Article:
“This hack is a reminder that every organization needs to make defending against ransomware attacks a top priority. Organizations need to take a multi-layered approach to cybersecurity to secure their digital workplaces and reduce the risk of breaches. First and foremost, organizations need to implement good cyber hygiene practices and host frequent employee training on detecting and remediating social engineering attacks like phishing,” Saturnio said.

Read his complete commentary in Ivanti’s guest post on this topic.


Colonial Pipeline Tanks in New Jersey (Ted Shaffrey/AP)


While it’s becoming increasingly difficult to keep up with all the hacking and ransomware groups, DarkSide has a particularly unique story. In a breakdown from Data Connectors Community Partner SentinelOne, they cover the group’s main mission. The blog states:

DarkSide launched as a RaaS (Ransomware-as-a-Service) with the stated goal of only targeting ‘large corporations.’ They are primarily focused on recruiting Russian (CIS) affiliates, and are very skeptical of partnerships or interactions outside of that region. From the onset, DarkSide was focused on choosing the ‘right’ targets and identifying their most valuable data. This speaks to their efficiency and discernment when choosing where to focus their efforts. From their inception, DarkSide claimed they’d avoid attacking the medical, educational, non-profit, or government sectors.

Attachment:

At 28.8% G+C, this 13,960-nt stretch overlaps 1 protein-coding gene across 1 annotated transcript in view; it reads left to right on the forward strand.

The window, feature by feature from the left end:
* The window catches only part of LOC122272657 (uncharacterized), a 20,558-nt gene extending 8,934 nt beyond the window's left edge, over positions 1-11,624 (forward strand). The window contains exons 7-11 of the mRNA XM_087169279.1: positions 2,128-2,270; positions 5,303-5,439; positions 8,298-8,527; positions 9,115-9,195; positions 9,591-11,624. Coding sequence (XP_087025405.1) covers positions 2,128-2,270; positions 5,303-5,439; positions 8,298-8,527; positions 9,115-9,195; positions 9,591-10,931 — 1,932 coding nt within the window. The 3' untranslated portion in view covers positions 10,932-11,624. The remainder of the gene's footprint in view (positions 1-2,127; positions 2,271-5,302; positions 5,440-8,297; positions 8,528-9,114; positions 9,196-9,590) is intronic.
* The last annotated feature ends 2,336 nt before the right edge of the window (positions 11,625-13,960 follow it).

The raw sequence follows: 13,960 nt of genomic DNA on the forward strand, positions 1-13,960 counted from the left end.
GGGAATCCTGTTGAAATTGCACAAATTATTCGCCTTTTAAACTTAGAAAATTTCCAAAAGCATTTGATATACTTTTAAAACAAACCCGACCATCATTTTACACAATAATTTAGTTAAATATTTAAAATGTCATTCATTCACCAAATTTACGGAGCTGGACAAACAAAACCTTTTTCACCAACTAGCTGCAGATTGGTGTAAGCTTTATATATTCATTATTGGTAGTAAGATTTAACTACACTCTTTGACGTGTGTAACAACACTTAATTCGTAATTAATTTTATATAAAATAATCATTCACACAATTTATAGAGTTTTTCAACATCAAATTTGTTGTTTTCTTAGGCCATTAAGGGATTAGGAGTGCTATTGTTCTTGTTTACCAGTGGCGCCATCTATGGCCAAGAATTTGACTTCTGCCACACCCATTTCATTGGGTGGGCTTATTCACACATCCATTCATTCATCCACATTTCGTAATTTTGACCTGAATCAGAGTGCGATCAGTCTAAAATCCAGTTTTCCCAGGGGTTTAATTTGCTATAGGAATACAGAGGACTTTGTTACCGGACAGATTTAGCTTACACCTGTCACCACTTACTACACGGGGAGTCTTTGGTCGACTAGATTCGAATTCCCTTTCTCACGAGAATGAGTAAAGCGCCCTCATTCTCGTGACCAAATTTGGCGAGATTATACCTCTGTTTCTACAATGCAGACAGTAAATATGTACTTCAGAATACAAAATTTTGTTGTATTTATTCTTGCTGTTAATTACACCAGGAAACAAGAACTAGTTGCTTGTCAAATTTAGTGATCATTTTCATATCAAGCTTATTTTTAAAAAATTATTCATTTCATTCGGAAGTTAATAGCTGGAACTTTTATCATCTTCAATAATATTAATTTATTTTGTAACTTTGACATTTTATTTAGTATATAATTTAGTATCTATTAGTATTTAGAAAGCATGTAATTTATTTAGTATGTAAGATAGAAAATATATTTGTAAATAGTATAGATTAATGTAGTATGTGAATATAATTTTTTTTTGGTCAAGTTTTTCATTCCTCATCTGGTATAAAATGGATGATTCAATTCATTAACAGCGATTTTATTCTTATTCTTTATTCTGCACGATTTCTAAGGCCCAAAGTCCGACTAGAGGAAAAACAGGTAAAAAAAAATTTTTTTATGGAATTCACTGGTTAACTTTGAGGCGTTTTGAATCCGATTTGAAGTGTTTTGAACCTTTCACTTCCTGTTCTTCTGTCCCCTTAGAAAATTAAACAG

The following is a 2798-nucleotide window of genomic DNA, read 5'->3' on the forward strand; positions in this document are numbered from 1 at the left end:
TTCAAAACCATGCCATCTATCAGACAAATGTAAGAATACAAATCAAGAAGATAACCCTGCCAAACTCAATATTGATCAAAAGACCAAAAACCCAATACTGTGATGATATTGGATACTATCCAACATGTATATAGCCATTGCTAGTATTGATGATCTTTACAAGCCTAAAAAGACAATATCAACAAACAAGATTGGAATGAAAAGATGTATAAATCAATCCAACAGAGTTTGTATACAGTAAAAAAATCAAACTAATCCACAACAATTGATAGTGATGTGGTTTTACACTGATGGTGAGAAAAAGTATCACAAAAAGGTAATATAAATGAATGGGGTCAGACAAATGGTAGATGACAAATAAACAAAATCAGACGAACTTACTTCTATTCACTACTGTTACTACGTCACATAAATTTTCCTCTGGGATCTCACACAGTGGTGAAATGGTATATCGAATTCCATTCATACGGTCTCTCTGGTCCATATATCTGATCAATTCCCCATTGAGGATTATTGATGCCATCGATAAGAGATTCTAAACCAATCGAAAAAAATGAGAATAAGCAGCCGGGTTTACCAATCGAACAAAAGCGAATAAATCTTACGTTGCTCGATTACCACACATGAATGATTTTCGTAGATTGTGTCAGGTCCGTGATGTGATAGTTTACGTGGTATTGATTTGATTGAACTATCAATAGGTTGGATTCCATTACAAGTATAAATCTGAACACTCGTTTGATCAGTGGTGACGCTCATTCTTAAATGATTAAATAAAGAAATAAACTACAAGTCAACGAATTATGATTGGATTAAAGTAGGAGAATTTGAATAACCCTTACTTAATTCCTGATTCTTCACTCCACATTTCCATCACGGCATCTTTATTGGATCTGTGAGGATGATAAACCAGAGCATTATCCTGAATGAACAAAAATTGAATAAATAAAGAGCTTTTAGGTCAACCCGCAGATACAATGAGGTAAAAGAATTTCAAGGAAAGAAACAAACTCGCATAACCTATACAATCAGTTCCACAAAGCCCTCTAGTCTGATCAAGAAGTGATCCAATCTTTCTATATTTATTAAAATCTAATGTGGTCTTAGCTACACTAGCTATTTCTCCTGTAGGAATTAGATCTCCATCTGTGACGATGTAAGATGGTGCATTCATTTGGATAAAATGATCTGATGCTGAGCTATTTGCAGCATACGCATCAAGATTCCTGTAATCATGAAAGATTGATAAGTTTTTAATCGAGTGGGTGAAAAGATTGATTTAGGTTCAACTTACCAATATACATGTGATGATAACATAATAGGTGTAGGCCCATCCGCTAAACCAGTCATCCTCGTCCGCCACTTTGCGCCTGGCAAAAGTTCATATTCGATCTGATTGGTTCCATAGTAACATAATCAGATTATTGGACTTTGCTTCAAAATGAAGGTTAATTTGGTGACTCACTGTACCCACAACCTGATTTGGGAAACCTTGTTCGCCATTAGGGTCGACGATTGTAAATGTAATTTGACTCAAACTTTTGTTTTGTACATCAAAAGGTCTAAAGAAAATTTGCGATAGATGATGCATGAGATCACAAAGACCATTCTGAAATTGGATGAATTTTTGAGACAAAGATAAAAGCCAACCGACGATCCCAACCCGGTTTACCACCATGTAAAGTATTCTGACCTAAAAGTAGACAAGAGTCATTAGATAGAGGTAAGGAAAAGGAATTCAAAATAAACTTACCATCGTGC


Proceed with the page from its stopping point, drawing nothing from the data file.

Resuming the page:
The post highlights the group’s recruiting process, as well as their continually evolving processes — as well as some key indicators of compromise.

MalwareBytes, another Data Connectors Community Partner, also shared a post describing DarkSide as being used by APT group Carbon Spider. (Check out CrowdStrike’s Adversary Profile on Carbon Spider to learn more about this Russia-based group).

According to MalwareBytes blog, DarkSide will encrypt all files, empty recycle bins, uninstall services, delete shadow copies, terminate processes, encrypt local disks and encrypt network shares once it is deployed. Then, they’ll post it on DarkSide Leaks. 

But unlike other groups, DarkSide has a Robin Hood-style approach to their work. They’d (attempted) to donate some of their ransom cash to charity organizations — but the charities were unable to accept it due to the legality around taking fraudulent cash, according to the post. 


However, it’s important to keep in mind that just because the attack has been attributed to DarkSide doesn’t tell us exactly who they’re working for, according to Mike DeNapoli, lead solutions architect for Cymulate, a Data Connectors Community Partner. 

“While the ransomware in question has been attributed to the Threat Actor Group known as DarkSide, it’s important to realize that this group may not have ordered the attack.  DarkSide is an APT group known to both target companies themselves and to resell their ‘Ransomware as a Service’ to third parties who want to perform an attack but lack the skillset and infrastructure to do so — or who need political cover to attack sensitive targets without pointing suspicion to their own operations directly,” DeNapoli said. 

So yes, according to DeNapoli, though DarkSide was involved in this attack, we can’t rule out the fact that the potential for the attack to have been carried out and paid for by anyone — from a disgruntled former employee to a state-sponsored group.


Continue monitoring the Data Connectors news page for updates and other insider perspectives on this topic.